The Japanese newspaper, The Japan Times on the 19th March 1915,.carried a report on the executions under the headline, “How Singapore Mutineers Died. Two Publically Shot After Court Martial for Murder- A Grim Example.” The report and Malcolm’s memory are in broad agreement. Although the report states it was Scottish Troops who formed the firing party. In the early 1920s when the volunteer units were reorganised there was a Scottish Company. Not known if this company was just formed then or was a descendant of an earlier company in the MSVR

Malcolm Bond Shelley died 27th July 1968 in his home at Littlehampton in Sussex

Notes.                                                                                                                                                                                     Thanks due to Madelaine Kirk for background information about MB Shelley

1.    p798  Secret Documents of the Singap[ore Mutiny 1915 Dr T Sareen.                                        2.p649Secret Documents of the Singap[ore Mutiny 1915 Dr T Sareen.                                    3.Note 25 p237 The Testimonies of Indian Soldiers and the Two World Wars: Between Self and Sepoy. By Gajendra Singh                                                                                                                          4.p798-817 Secret Documents of the Singap[ore Mutiny 1915 Dr T Sareen.                                  5. p844.

 

 

 

#FWW WWI WW1 Reading List 2017// Wish List Reblog

Three books deleted from the list, none added. An addition to the list of Material

Books

Anthony Milner The Invention of Politics in Colonial Malaya

Charles Townshend, When God Made Hell: The British Invasion of Mesopotamia and the Creation of Iraq, 1914–1921,

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Material on Henry Wade

Material on Soldiers embarking from Folkestone

Material on the Singapore Mutiny

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Information on Ireland in FWW, just general things.

Information about the sailors on SMS Emden.

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Thank you for reading my blog. Likes, comments, Ignores, all appreciated.

A Little Campaign Lost in A Great war.

In April 1915 an old man with a beard went to pay his land tax. Tired of waiting he went home and urged the peasants who looked up to him and admired him by following suit and doing the same. The event started a rebellion.

The place was Kelantan in Malaya. A new tax had been introduced in the Unfederated Malay States by the British. It was a “Land” Tax Land ownership would now be taxed. The tax was to replace the tax on produce. What the land produced and the quantity now no longer mattered. The new tax was not explained it was just imposed. On page 27 0f (7) Kheng, Cheah Boon points out  that John Maxwell the acting Colonial Secretary blamed  the Kelantan Government for not pointing out the differences and the benefits of Land registration. The Malay peasants around Pasir Puteh seemed to think it was an addition, not a replacement. Like people everywhere they were probably not happy about taxation but paid anyway. When a local worthy said basically, I’ve had enough, not waiting any longer to pay tax. I’m going home. People followed. On the 29th of April.(1)  A police serjeant Che Wan, was dispatched to arrest To’Janggut-the man with the beard and investigate reports of a planned attack on government buildings in Pasir Puteh.  To’Janggut then allegedly killed the police serjeant by stabbing him in  the neck with his dagger.(2) The attack on Pasir Puteh led by To’Janggut and Ungku Besar, a local feudal lord went ahead the next day.(3) The police station was raided and prisoners released. Some of the prisoners joined the rebels. Perhaps they were forced. Others just went home. Other government buildings were touched. someone then requested help from Singapore. the “Who” is not clear. So far we have looked at a brief overview of the initial events. Cheah Boon Kheng’s book, To’Janggut: Legends, Histories,and Perceptions of the 1915 Rebellion in Kelantan. does exactly what it says on the tin. We are left to make up our own minds. To’Janggut was a Muslim who had been to Mecca. Going to Mecca is one of the obligations of a Muslim. so the first question that arises is,”Was he radicalised?” Doubtful there seems to be no record of him being anything. he was wealthy. We know that because he went to Mecca. There were no cheap flights or boats back then. He  was though a landowner. For the first time, he now had to pay tax. Killing or at least being involved in the killing of the police serjeant would have put him on the wrong side of the law. Almost certainly he would have been hanged for this.  The next question that arises is, “Why did he kill the police serjeant?” The answer is who knows? Kheng’s book indicates it may have been for revenge. To’Jangget’s father had apparently run off with one of the Sultan’s concubines and, the Sultan had him killed. In all probability, To’Janggert had wanted to pay the land tax. It seems strange to have gone with the intention of not paying, and the police serjeant was killed during the arrest attempt.  So the next question is was this a riot or a rebellion? the involvement of Ungku Besar who was a feudal lord suggests it was a rebellion.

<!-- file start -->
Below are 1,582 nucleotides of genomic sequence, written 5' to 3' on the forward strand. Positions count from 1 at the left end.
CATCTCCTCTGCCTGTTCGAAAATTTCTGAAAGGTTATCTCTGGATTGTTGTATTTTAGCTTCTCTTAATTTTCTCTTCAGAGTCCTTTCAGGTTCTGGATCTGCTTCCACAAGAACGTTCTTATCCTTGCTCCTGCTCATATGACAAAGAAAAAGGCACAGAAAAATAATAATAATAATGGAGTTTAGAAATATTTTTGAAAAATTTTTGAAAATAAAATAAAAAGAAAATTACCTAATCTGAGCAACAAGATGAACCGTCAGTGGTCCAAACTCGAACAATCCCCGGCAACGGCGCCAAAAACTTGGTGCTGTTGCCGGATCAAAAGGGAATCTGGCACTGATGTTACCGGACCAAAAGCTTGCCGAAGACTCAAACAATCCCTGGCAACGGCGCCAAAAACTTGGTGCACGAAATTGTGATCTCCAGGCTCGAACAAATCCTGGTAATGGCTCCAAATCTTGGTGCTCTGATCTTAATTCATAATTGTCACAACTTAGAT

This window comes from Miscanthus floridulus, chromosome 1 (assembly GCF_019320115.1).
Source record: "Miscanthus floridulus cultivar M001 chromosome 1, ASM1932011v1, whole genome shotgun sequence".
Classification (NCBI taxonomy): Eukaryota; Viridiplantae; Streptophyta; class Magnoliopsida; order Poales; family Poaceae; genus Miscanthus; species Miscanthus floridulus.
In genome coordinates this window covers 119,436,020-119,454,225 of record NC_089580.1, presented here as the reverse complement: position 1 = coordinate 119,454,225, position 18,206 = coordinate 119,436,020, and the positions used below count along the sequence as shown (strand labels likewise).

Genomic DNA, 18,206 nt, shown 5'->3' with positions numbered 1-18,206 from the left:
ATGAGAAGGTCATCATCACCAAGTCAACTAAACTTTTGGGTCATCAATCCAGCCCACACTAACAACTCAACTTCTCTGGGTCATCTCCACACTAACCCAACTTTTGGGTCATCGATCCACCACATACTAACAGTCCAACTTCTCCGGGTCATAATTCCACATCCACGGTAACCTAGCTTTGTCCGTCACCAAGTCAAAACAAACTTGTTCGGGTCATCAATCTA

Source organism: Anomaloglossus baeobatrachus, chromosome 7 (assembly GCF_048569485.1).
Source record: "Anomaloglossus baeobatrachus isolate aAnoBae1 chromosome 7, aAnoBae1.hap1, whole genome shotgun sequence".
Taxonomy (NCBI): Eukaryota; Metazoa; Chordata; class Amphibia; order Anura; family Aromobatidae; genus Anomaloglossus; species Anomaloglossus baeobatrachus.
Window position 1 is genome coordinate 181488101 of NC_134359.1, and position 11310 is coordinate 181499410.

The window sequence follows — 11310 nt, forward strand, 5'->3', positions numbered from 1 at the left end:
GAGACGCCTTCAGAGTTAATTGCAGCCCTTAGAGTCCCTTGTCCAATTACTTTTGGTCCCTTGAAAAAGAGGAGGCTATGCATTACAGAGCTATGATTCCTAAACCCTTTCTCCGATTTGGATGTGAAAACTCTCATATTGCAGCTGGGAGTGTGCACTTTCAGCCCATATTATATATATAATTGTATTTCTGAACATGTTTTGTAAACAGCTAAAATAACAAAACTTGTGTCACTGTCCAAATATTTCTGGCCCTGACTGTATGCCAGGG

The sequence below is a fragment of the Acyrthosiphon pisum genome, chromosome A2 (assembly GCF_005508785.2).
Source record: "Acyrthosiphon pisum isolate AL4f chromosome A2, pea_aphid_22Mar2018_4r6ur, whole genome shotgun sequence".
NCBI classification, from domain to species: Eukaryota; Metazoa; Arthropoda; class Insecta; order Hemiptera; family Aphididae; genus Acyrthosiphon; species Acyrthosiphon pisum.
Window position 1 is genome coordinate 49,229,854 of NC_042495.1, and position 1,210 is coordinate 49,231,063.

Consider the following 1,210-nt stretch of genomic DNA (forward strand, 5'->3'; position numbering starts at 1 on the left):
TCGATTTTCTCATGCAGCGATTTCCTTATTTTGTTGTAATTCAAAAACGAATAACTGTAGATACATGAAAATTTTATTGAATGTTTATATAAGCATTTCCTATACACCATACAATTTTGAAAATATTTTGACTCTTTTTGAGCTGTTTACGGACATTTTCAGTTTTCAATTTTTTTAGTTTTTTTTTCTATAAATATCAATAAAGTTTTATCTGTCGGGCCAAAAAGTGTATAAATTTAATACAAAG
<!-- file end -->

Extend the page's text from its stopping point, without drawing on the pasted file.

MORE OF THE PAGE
So why then? The attack was a few months after the Singapore mutiny which was quelled with the help of non-empire troops. Ungku Besar may have thought there were not enough British Troops in Singapore to spare and the 29th April was an opportune moment.